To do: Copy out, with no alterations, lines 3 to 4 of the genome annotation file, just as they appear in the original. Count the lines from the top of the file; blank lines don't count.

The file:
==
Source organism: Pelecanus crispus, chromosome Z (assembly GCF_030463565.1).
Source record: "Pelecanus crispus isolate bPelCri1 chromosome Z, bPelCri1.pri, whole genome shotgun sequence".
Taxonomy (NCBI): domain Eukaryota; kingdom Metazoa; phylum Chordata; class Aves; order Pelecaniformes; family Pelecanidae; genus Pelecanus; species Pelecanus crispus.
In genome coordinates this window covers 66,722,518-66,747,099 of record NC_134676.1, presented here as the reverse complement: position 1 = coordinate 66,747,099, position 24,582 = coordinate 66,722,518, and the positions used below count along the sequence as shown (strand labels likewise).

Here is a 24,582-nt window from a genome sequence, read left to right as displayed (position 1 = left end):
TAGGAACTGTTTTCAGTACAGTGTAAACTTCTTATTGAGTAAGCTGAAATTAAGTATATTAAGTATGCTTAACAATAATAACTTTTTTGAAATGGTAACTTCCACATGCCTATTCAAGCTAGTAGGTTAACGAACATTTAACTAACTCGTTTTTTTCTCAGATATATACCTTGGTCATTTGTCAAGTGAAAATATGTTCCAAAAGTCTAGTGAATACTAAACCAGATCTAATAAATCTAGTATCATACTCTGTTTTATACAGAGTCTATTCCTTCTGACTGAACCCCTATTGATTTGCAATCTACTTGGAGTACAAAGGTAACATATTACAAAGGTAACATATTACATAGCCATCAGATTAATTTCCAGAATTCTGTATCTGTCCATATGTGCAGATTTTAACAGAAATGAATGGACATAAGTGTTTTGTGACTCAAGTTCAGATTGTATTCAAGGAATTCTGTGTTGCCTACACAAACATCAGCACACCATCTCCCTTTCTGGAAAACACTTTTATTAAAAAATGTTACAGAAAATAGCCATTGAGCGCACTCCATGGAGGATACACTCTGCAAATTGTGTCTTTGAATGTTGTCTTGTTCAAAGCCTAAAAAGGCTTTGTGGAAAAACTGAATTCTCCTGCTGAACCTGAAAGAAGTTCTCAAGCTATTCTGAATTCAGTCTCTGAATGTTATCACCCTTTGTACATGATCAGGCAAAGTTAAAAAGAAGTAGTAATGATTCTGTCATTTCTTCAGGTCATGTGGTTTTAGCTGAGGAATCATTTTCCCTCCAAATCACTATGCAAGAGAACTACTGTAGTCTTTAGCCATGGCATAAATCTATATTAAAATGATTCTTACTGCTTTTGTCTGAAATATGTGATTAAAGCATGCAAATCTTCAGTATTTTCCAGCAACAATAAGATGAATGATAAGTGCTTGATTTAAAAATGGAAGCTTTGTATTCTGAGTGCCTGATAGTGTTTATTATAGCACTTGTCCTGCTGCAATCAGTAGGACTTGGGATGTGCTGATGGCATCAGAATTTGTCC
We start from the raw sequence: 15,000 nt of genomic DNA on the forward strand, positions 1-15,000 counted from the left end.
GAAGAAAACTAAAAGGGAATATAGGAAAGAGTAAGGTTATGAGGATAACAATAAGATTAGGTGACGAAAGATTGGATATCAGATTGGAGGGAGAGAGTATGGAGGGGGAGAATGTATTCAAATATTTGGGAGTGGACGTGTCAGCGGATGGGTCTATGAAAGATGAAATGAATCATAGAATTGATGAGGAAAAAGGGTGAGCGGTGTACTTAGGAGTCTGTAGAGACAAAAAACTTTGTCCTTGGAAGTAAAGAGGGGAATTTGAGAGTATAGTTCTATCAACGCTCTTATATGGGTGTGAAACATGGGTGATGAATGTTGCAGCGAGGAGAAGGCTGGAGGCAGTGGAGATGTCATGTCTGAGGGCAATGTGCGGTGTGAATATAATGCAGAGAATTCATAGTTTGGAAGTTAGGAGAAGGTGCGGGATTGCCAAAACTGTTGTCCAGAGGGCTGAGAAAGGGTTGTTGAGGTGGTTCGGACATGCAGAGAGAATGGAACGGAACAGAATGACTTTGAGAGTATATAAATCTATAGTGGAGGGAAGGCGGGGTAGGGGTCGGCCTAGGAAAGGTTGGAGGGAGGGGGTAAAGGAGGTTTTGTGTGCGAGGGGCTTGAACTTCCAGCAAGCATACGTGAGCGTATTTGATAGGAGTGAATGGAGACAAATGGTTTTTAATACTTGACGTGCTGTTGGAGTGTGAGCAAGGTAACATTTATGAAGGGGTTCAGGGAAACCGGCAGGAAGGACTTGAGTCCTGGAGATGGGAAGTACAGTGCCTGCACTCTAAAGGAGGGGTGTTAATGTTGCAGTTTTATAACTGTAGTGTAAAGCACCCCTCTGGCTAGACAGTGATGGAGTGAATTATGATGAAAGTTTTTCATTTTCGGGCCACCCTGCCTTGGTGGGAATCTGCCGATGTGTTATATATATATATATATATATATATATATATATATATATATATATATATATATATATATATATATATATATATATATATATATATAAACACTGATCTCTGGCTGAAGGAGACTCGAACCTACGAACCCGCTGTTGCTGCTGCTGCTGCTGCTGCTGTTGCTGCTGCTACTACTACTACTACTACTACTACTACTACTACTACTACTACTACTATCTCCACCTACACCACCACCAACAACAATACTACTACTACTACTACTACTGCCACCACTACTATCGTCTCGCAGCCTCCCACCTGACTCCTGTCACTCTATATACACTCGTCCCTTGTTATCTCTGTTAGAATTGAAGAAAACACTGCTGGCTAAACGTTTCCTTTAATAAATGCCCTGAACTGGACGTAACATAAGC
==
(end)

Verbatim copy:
Taxonomy (NCBI): domain Eukaryota; kingdom Metazoa; phylum Chordata; class Aves; order Pelecaniformes; family Pelecanidae; genus Pelecanus; species Pelecanus crispus.
In genome coordinates this window covers 66,722,518-66,747,099 of record NC_134676.1, presented here as the reverse complement: position 1 = coordinate 66,747,099, position 24,582 = coordinate 66,722,518, and the positions used below count along the sequence as shown (strand labels likewise).